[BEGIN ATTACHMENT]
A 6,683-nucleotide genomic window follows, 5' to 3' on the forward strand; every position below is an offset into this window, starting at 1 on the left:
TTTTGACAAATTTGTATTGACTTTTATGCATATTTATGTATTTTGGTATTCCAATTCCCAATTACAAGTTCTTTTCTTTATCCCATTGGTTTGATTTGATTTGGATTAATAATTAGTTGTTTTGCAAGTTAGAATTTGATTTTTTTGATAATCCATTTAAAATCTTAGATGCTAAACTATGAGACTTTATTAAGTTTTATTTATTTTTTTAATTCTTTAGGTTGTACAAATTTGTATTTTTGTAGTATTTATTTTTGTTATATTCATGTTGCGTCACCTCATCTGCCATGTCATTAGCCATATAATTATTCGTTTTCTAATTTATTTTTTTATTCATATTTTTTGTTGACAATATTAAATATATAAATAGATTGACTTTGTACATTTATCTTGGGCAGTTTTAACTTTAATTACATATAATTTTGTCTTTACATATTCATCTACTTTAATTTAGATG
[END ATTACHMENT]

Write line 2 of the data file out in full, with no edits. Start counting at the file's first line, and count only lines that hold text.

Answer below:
TTTTGACAAATTTGTATTGACTTTTATGCATATTTATGTATTTTGGTATTCCAATTCCCAATTACAAGTTCTTTTCTTTATCCCATTGGTTTGATTTGATTTGGATTAATAATTAGTTGTTTTGCAAGTTAGAATTTGATTTTTTTGATAATCCATTTAAAATCTTAGATGCTAAACTATGAGACTTTATTAAGTTTTATTTATTTTTTTAATTCTTTAGGTTGTACAAATTTGTATTTTTGTAGTATTTATTTTTGTTATATTCATGTTGCGTCACCTCATCTGCCATGTCATTAGCCATATAATTATTCGTTTTCTAATTTATTTTTTTATTCATATTTTTTGTTGACAATATTAAATATATAAATAGATTGACTTTGTACATTTATCTTGGGCAGTTTTAACTTTAATTACATATAATTTTGTCTTTACATATTCATCTACTTTAATTTAGATG